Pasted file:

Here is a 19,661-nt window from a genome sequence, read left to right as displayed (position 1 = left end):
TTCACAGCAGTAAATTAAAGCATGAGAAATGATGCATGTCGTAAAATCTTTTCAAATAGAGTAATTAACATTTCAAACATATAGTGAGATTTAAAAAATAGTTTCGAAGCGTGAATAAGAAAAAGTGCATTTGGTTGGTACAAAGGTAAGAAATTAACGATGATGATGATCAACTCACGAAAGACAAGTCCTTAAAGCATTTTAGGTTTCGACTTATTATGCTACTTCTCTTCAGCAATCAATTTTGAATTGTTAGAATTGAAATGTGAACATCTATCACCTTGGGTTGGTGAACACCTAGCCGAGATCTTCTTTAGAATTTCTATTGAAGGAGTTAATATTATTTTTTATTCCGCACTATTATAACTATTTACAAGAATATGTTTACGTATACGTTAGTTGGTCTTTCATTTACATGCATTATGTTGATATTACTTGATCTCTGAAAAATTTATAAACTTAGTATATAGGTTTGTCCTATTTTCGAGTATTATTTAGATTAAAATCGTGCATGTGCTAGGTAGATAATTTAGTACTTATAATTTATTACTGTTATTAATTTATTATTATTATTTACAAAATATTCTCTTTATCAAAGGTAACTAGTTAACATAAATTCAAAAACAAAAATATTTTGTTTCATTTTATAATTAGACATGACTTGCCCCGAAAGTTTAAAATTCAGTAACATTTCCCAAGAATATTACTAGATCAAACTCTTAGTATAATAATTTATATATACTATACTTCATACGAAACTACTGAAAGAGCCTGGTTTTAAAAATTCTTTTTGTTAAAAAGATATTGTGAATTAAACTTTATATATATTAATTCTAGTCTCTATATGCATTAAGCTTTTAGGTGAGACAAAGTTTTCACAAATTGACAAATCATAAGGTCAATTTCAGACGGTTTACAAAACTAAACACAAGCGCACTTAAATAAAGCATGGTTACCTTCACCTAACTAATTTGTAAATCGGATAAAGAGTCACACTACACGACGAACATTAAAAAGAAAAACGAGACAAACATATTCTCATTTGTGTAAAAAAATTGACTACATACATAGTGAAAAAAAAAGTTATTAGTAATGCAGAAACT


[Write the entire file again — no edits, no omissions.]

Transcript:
Here is a 19,661-nt window from a genome sequence, read left to right as displayed (position 1 = left end):
TTCACAGCAGTAAATTAAAGCATGAGAAATGATGCATGTCGTAAAATCTTTTCAAATAGAGTAATTAACATTTCAAACATATAGTGAGATTTAAAAAATAGTTTCGAAGCGTGAATAAGAAAAAGTGCATTTGGTTGGTACAAAGGTAAGAAATTAACGATGATGATGATCAACTCACGAAAGACAAGTCCTTAAAGCATTTTAGGTTTCGACTTATTATGCTACTTCTCTTCAGCAATCAATTTTGAATTGTTAGAATTGAAATGTGAACATCTATCACCTTGGGTTGGTGAACACCTAGCCGAGATCTTCTTTAGAATTTCTATTGAAGGAGTTAATATTATTTTTTATTCCGCACTATTATAACTATTTACAAGAATATGTTTACGTATACGTTAGTTGGTCTTTCATTTACATGCATTATGTTGATATTACTTGATCTCTGAAAAATTTATAAACTTAGTATATAGGTTTGTCCTATTTTCGAGTATTATTTAGATTAAAATCGTGCATGTGCTAGGTAGATAATTTAGTACTTATAATTTATTACTGTTATTAATTTATTATTATTATTTACAAAATATTCTCTTTATCAAAGGTAACTAGTTAACATAAATTCAAAAACAAAAATATTTTGTTTCATTTTATAATTAGACATGACTTGCCCCGAAAGTTTAAAATTCAGTAACATTTCCCAAGAATATTACTAGATCAAACTCTTAGTATAATAATTTATATATACTATACTTCATACGAAACTACTGAAAGAGCCTGGTTTTAAAAATTCTTTTTGTTAAAAAGATATTGTGAATTAAACTTTATATATATTAATTCTAGTCTCTATATGCATTAAGCTTTTAGGTGAGACAAAGTTTTCACAAATTGACAAATCATAAGGTCAATTTCAGACGGTTTACAAAACTAAACACAAGCGCACTTAAATAAAGCATGGTTACCTTCACCTAACTAATTTGTAAATCGGATAAAGAGTCACACTACACGACGAACATTAAAAAGAAAAACGAGACAAACATATTCTCATTTGTGTAAAAAAATTGACTACATACATAGTGAAAAAAAAAGTTATTAGTAATGCAGAAACT